Indie rocker releases stripped-down EP

Andy Frakes

1_dads_about_face_“About Face” is the second studio release from a growing side project of virtuoso Tom Iansek, an Australian musician and half of the band Big Scary. Big Scary is an indie-rock duo from Melbourne and has garnered some attention for producing music with real artistic merit, which is not just good but highly listenable.

Iansek has taken some matters into his own hands by creating a body of work under the moniker #1 Dads. Iansek’s solo work has yielded two studio albums, a 10-track release entitled “Man Of Leisure” and more recently a nine-song album called “About Face.”

Both have been nominated for Australian music awards, earning acclaim for both Iansek and record label Pieater Records.

“About Face,” which was released in early August of this year, begins with a synthesized beat that will have you drumming your fingers on the steering wheel.

It’s the sort of thing that can be found in smatterings throughout both albums Iansek has released thus far. The beat echoes with just the right amount of reverb and muffled effect to lend moodiness to the retro guitar riffs and vocals, which at times are soft or howling.

Iansek is clearly a man of great range and talents, most but likely not all of which are on display in this album; he’s the sort of guy who makes a drum pad, a piano and a filtered guitar chord really blend into a single bar of music all by himself.

The album excited me in a way that I haven’t felt in a while, a feeling that demands to be talked about.

In the first song, which is called “My Rush,” Iansek poetically addresses attachment and yearning. The lyrics “… You’re a life raft I cling onto, keep an eye on the bottom and my arms around you” are heartfelt.

So much so, in fact, that the first time I listened to the album, having anticipated it like the end of December, I piloted the car with a lump in my throat while Iansek delivered all the good and bad news of the world in musical form.

I couldn’t believe how strong the music it was, how much I felt the lyrics and the music. I drove my roommate and friends crazy with repeated song plays.

A couple of guests are featured on the album to notable effect. Ainslie Wills, another solo indie/folk artist from Iansek’s homeland, lends her excellent voice to the track “So Soldier” and creates what I feel is a song in homage to female vocalists in rock’s bygone days.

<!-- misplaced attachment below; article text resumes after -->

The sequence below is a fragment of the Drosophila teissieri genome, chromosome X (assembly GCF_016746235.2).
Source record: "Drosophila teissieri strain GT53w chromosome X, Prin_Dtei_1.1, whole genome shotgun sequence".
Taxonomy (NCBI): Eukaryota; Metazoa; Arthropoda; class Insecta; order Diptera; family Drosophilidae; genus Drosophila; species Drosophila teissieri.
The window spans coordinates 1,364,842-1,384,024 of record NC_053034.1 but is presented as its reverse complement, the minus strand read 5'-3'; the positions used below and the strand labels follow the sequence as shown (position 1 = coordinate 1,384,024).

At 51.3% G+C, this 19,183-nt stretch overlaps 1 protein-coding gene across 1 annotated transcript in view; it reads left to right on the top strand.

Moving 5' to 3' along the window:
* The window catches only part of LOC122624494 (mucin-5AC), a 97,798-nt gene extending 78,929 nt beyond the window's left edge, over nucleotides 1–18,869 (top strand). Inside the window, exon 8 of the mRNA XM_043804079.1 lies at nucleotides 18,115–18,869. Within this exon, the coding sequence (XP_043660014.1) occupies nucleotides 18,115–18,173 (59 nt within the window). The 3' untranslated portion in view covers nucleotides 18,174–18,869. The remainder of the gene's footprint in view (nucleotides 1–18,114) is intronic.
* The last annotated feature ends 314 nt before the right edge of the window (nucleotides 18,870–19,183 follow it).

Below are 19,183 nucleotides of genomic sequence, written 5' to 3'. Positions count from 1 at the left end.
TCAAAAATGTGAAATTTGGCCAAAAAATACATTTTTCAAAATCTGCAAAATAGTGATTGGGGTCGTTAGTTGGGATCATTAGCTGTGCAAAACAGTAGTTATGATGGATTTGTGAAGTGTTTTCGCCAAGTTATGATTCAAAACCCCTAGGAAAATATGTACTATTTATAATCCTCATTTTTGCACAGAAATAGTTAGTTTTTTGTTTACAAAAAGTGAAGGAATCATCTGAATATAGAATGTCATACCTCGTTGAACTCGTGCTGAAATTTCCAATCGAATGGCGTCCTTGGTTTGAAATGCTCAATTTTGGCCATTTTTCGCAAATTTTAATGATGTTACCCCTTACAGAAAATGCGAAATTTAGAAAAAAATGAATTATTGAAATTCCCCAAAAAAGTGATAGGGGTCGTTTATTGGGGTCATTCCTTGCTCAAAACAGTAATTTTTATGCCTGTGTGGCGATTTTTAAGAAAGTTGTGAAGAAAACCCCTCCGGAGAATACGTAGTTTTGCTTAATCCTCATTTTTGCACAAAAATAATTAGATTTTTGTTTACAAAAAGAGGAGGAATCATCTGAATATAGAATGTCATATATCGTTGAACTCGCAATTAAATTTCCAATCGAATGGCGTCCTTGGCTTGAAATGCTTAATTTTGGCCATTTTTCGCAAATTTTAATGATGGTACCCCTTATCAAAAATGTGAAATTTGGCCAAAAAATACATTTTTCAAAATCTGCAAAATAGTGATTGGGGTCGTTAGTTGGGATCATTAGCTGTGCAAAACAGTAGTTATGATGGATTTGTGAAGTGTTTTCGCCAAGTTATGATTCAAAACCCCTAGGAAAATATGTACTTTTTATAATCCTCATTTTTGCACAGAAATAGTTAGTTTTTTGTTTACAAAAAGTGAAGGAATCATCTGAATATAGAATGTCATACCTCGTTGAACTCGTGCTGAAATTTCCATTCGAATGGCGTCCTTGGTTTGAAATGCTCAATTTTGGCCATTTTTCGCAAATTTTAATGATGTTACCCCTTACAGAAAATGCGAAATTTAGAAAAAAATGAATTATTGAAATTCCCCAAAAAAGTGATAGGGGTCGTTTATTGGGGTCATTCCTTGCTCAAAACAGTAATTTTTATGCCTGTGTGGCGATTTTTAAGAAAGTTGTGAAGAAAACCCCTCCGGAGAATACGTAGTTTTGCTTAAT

Iansek leans into the lead guitar and joins Wills on the chorus to make a song so smooth it’s topped the charts in my iTunes most-listened.

It’s the one song on the album that I feel is guaranteed to catch the attention of listeners outside of the intended audience.

Tom Snowdon, likewise an Australian solo artist, makes the piano-driven “Return To” better than good.

His falsetto seems to float like the fog on Lower Harbor; it cools and quiets, but does not stifle, the base of piano keys and lightened percussion of the track.

I would trust Iansek with anything at this point, up to and including using his own singing talents for each track, but I feel he truly made a strong creative choice here by pulling Snowdon into the project.

The guest vocalists both add variety and quality to already-strong musical arrangements carefully crafted by the man behind it all.

The song “Nominal,” which has grown to become my true favorite of the album, is a bouncy and percussive Swiss Army knife of music.

It’s on my study playlist, my running playlist and a mix I concocted for the sole purpose of driving back to my parents’ house in Gaylord—though, to be fair, most of the album is in that particular mix.

Iansek again starts a song with drum-pad effects, bringing in simple acoustic-electric guitar chords and layering his own voice into a wave of honesty.

In the build up to the chorus, Iansek sings “It’s for my broken ears, it’s for my bleeding heart, it’s for the voices inside my head, the voices that tear me apart.”

In the right frame of mind, the listener feels a pang of empathy for what Iansek must have gone through to write this sort of thing, and to sing it with the naked honesty that we can perceive in his voice. The man really means every word.

“Sister” and “So Long,” my two favorite tracks on Iansek’s first solo album “Man Of Leisure,” were the sort of songs I was hoping to get more of from Iansek on his sophomore effort.

This is where I feel #1 Dads is strongest; the older album is a bit softer in focus, and while highly likable, it doesn’t have the appeal of “About Face” which I feel more strongly showcases the musical abilities of Iansek and his collaborators.

The best songs of the first album seem to be the seeds from which “About Face” grew to its fruition.

But as in many instances, comparing these two albums is akin to holding up an apple and an orange.

Both have their merits and failings, small though any failings may be, and any person who calls him or herself a lover of tastes simply must taste both and know their flavors.

And unlike my expectations for the apple or orange market, I have very high hopes that a new fruit will be born from the genius of Iansek in the near future.

The album is streaming on SoundCloud and Spotify, and there are videos for “So Soldier” and “Return To” on YouTube.

If you’d like to hear something that really makes you feel heaven and hell, as well as all of the in-betweens, take a run through “About Face” and see what you think.

As for me, I’ve heard the entirety of it at least 10 times myself and I still crave it like hot coffee on a cold                                                         Marquette morning.